How I managed to get a couple silver medals in a local homebrew comp a couple years ago not long afterm oving to all-grain brewing is kind of beyond me now. How I managed to brew my Rye IPA recipe 3 times in the past couple years and get VERY consistent results, only to have all my brews in recent months go haywire… I just don’t get it.
In the past 4-5 months, almost all my brew days have been chaotic. My gravities have defied logic. I’ve been very lucky the beers have been drinkable, and a couple actually quite tasty, after all that went wrong.
- Batch #4 of my Rye IPA was over-sparged resulting in a lower ABV beer than intended. That same beer lost all its hop aroma in the keg after I discovered there was a CO2 leak and the keg was sitting in the kegerator not properly pressurized/carbonated.
- My Zombie Dust clone attempt ran into poor extract efficiency due to a really course crush using the lhbs’s mill (where I always crushed my grain until a couple batches ago). Scrambled, adding over a pound of dried malt extract (DME) to the boil. I rushed this a bit to the keg (drinking 3 weeks after brewday) for our Labor Day party, and amazingly it came out pretty good. Not as intended, but tasty and enjoyable.
- My 2nd batch of Mosaic IPA had similar lower-than-anticipated original gravity (OG). Meanwhile, the same recipe (same grist, different hopping schedule) when brewed the first time a few months prior was much more as calculated.
- My first attempt at a Deshutes’ Black Butte Porter clone had similar low boil-off, low OG results and is currently in it’s 2nd week of fermentation.
In MOST cases I have been hitting near the pre-boil gravity readings my homebrew software (I used BeerAlchemy as it’s made for Mac OS unlike many others) has calculated. The big issue is in the gravity change from pre- ot post-boil. I used to anticipate a 1 gallon loss to the boil. In the middle of freezer Winter temps I found my OG was coming in higher than anticipated, and realized I wasn’t taking into account the seasonal changes (colder temps, drier air, increased loss during the boil as I brew outside only). So I started calculating for 1/5 gallons or more lost to boil. Then I forgot to lessen that when the warmer weather arrived, thus I was using too much sparge water resulting in lower gravities. The weird thing is that for the porter brew as well as my most recent Rye IPA attempt (#5), I went back to the 1 gallon boil-off rate, only to find my gravity increasing about .004 pts form the preboil reading compared to calculations anticipating twice that increase. Hence, more lower than planned OG beers.
I’ve never had a sight glass on my kettle to tell me exact volumes, and I’ve never cared, because my earlier brews always came out very close to my anticipated OG. Also, my grain crush has changed as the lhbs had various issues with it’s mill (inconsistent crushes) and now I have my own mill, which is just another change in my equipment. And a few brews ago I started using a new Blichmann burner as opposed to the burner that was from an old turkey fryer. The old burner wasn’t a banjo style with lots of jets, but more like a stove-top burner on a gas stove in one’s kitchen. Oddly enough, I haven’t found I get to a boil any faster with the new fancy burner (although the heat is much more evenly distributed along the bottom of the kettle).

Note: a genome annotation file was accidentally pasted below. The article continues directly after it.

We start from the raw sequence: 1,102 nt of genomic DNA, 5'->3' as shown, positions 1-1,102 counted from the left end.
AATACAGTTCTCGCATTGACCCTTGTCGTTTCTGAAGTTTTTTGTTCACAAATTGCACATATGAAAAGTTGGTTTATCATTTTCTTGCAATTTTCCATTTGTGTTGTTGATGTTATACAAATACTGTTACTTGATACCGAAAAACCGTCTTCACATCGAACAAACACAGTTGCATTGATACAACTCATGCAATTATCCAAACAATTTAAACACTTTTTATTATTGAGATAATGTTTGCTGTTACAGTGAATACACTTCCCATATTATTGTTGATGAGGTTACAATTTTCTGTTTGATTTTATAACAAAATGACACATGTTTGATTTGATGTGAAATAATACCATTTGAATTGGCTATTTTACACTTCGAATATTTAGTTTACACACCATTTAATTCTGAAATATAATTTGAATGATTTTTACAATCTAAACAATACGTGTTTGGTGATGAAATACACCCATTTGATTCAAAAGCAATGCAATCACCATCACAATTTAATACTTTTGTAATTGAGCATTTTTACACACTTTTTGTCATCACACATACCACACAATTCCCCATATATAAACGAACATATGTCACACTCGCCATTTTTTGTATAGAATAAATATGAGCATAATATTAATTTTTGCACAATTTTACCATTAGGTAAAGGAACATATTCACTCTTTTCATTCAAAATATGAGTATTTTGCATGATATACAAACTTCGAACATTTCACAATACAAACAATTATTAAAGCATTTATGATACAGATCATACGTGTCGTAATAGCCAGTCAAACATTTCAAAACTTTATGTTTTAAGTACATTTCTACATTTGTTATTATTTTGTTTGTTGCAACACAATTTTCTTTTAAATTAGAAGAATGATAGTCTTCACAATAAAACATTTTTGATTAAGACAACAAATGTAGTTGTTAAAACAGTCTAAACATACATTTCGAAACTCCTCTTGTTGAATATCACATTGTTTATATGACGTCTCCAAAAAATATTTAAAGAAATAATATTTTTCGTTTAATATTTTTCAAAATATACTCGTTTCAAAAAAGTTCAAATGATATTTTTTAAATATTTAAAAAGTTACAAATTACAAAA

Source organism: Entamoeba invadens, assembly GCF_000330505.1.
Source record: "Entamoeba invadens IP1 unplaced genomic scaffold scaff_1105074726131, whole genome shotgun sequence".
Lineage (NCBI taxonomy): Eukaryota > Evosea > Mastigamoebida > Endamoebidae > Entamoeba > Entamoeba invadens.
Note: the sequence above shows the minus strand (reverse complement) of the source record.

I brewed my porter 8 days ago, and brewed Rye IPA #5 tow days ago (I jammed in two brew days knowing with Thanksgiving, both of my daughter’s birthdays in December, Christmas, and New Years, brewing will be hard to schedule until mid January). This time, the brand new lab thermometer (broke my other one dropping it a couple brews ago) screwed me over, drastically misreading my mash temp, causing me to over heat the last gallon or stroke water and end up scorching my mash into the 170s. It continued to show me barely hitting 150 (was aiming for 154) so I grabbed the dial thermometer form the turkey fryer as well as a dial meat thermometer, which showed the super high temp. I scrambled and finally got it down to 155 with ice cubes added to the mash! Supposedly, the high temp needs at least 20 minutes to denature and I got the temp down to 155 in about 15 minutes. But I am still assuming I really screwed up the mash and will not get nearly enough conversion to fermentable sugars to make this beer something other than my first to actually dump. I carried it through the process though. Let it mash for an hour, batch sparged, boiled, and chilled. Actually I chilled it to 63° which is a record low for me using only the immersion chiller. I pitched the S05 dry cal ale yeast and used the fermwrap and temp control to raise it to 66 over night. I have not activity all day Monday. Finally, Tuesday morning I was seeing some bubbling in the airlock. The slow start was either due to the bad mash process, or the fact that I pitched at 63°… or a combination of the two.
So now I wait and see just how low this beer will finish. If it gets under 1.020 I will be amazed. I am expecting that the mash scramble with the ice salvaged it a LITTLE, but not enough, and I end up with a beer that finished way too high to be drinkable due to lack of sugars converted in the mash.
I am really banging my head against the wall lately. I know I’m not paying enough attention to detail. I’ve not been diligent with my boil-off/volume measuring. Just can’t imagine how I got so many beers hitting the numbers in the first almost 2 years of homebrewing, and now suddenly don’t seem to know my ass from my elbow.
Just praying the Porter comes out good, and batch 5 of my Rye IPA comes out drinkable, if not one I would share.